The peso neared the 55-per-dollar mark Thursday, the lowest in over 16 years, as the 25-basis-point adjustment in the Bangko Sentral’s interest rate failed to draw the interest of investors in the local market.
The peso shed P0.23 or 0.4 percent to close at 54.70 against the greenback on Thursday, down from 54.47 on Wednesday. It was its weakest level in more than 16 years, or since Nov. 21, 2005 when it settled at 54.74.
Michael Ricafort, chief economist of Rizal Commercial Banking Corp., said the peso’s weakness was driven by consistent relatively dovish signals of a gradual 25-basis-point local policy rate hike in the coming months amid bigger and faster Fed rate hikes, “thereby making interest differentials in favor of the US dollar vs major global/Asian/Asean currencies that also weakened against the US currency as a result.”
The Monetary Board of the Bangko Sentral ng Pilipinas on Thursday raised by another 25 basis points the policy rate to 2.5 percent, taking into account the rising inflation rate.
Ricafort said the acknowledgement of Fed chairman Jerome Powell on recession risks due to more aggressive rate hikes also weighed on market sentiment.
Ricafort said the latest budget deficit data also contributed to the decline of the peso. Data showed that the government incurred a budget deficit of P146.8 billion in May 2022, down by 26.72 percent from P200.3 billion a year ago mainly because of the 1.10-percent contraction in government spending.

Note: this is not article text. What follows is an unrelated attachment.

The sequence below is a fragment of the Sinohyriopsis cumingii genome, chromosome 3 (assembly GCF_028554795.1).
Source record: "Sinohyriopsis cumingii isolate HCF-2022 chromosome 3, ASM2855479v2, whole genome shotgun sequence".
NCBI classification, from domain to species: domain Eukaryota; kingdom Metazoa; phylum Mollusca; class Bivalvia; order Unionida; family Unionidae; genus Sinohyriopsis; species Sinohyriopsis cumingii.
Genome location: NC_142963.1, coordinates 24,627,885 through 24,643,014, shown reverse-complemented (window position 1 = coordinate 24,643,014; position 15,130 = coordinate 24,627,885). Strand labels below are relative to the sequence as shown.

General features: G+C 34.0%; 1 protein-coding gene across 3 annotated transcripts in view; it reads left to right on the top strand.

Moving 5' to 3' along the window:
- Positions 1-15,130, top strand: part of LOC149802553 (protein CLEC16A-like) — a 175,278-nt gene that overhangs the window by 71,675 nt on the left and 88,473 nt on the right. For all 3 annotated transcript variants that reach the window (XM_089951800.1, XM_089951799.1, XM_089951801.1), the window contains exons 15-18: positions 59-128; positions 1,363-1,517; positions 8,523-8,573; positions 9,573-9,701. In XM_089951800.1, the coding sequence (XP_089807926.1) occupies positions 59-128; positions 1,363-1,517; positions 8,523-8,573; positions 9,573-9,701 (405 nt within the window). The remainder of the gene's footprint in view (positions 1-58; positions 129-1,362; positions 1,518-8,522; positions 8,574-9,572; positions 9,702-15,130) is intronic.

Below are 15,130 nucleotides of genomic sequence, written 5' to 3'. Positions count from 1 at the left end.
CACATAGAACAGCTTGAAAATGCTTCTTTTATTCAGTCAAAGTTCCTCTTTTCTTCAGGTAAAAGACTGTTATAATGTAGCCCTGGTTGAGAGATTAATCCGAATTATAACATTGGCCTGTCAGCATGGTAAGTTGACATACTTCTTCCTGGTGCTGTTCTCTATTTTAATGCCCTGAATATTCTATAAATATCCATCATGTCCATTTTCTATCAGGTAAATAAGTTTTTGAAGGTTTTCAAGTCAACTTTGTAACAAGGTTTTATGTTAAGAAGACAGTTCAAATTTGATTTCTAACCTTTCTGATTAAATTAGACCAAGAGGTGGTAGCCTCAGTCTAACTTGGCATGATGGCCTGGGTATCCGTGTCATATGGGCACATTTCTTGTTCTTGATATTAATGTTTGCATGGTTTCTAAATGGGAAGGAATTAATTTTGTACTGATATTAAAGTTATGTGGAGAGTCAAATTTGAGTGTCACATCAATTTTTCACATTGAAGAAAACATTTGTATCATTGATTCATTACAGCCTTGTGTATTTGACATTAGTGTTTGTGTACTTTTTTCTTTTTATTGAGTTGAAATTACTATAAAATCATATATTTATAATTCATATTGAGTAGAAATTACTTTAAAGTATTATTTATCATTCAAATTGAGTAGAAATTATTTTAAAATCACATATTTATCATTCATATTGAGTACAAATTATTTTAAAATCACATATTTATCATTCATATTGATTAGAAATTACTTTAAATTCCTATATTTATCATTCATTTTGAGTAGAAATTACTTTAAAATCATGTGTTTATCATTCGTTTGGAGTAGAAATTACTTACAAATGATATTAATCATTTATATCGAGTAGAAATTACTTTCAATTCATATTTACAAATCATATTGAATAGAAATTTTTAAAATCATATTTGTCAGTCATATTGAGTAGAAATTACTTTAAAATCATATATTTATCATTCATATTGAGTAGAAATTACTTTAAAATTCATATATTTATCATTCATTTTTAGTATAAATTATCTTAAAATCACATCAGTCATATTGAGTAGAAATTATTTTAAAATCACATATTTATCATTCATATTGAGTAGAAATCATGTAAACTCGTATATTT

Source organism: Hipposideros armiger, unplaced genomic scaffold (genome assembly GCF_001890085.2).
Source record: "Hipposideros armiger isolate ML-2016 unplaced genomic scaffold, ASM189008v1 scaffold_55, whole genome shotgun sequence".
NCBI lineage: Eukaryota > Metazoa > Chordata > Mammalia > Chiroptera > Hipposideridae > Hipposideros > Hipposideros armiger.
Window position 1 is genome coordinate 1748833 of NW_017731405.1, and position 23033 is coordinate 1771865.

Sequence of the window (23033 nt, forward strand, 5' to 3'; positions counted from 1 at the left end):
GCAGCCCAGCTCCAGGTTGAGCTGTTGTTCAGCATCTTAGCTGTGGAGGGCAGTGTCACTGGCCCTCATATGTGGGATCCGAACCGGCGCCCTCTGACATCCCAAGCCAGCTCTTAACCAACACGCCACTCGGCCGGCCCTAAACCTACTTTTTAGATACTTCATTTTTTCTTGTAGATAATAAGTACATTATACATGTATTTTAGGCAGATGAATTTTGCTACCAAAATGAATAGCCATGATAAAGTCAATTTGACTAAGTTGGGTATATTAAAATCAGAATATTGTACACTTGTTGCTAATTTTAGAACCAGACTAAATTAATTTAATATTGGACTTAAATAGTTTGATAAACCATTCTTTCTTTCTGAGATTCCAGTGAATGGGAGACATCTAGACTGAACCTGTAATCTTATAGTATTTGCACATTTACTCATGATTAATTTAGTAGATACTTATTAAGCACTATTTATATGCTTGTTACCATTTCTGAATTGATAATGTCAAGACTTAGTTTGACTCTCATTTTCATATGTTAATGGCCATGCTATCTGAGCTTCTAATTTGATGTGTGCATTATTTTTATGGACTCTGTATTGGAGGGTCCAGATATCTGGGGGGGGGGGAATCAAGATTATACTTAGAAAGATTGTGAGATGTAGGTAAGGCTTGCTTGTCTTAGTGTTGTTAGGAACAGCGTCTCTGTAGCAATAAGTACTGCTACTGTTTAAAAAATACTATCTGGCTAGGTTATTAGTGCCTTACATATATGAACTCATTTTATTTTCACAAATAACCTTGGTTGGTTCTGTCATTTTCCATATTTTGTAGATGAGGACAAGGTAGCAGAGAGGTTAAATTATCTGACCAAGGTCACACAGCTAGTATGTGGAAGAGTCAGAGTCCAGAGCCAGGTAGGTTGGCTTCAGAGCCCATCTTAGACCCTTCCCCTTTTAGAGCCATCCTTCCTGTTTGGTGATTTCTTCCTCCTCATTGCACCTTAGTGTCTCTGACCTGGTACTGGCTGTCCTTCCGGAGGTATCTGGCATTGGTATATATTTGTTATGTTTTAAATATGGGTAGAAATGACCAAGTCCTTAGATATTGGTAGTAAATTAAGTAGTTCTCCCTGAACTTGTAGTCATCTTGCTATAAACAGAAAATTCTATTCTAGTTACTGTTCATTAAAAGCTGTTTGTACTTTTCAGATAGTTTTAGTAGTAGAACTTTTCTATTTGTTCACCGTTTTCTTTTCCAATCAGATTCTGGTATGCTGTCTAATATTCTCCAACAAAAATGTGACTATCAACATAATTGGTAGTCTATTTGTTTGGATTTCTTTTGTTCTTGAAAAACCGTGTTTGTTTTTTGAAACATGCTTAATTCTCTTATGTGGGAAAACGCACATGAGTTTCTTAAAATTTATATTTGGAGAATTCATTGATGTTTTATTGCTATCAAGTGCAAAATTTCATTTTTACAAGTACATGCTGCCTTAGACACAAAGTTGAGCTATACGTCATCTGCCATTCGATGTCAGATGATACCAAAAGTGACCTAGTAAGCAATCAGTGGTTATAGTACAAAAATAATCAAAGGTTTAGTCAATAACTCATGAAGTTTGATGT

Ricafort said the next resistance level for the peso would be the 55-per-dollar mark.
Bangko Sentral ng Pilipinas officials were unfazed by the movement of the peso, saying it remained in the middle of the pack of regional currencies.
“The peso’s weakness is due to a strong US dollar phenomenon, rather than something attributable to domestic considerations,” BSP Deputy Governor Francisco Dakila said during the online policy meeting briefing Thursday. Julito G. Rada
“The thing is that as forces tend to weaken the peso, there are other factors that provide support to the currency and these are structural sources of foreign exchange, including overseas Filipino remittances and the business process outsourcing sector,” Dakila said.
The peso has weakened against the greenback since the aggressive 0.75-basis point hike in the policy rate by the US Federal Reserve last week, the biggest adjustment since 1994. Economists earlier said this would lead to a stronger US dollar against global currencies.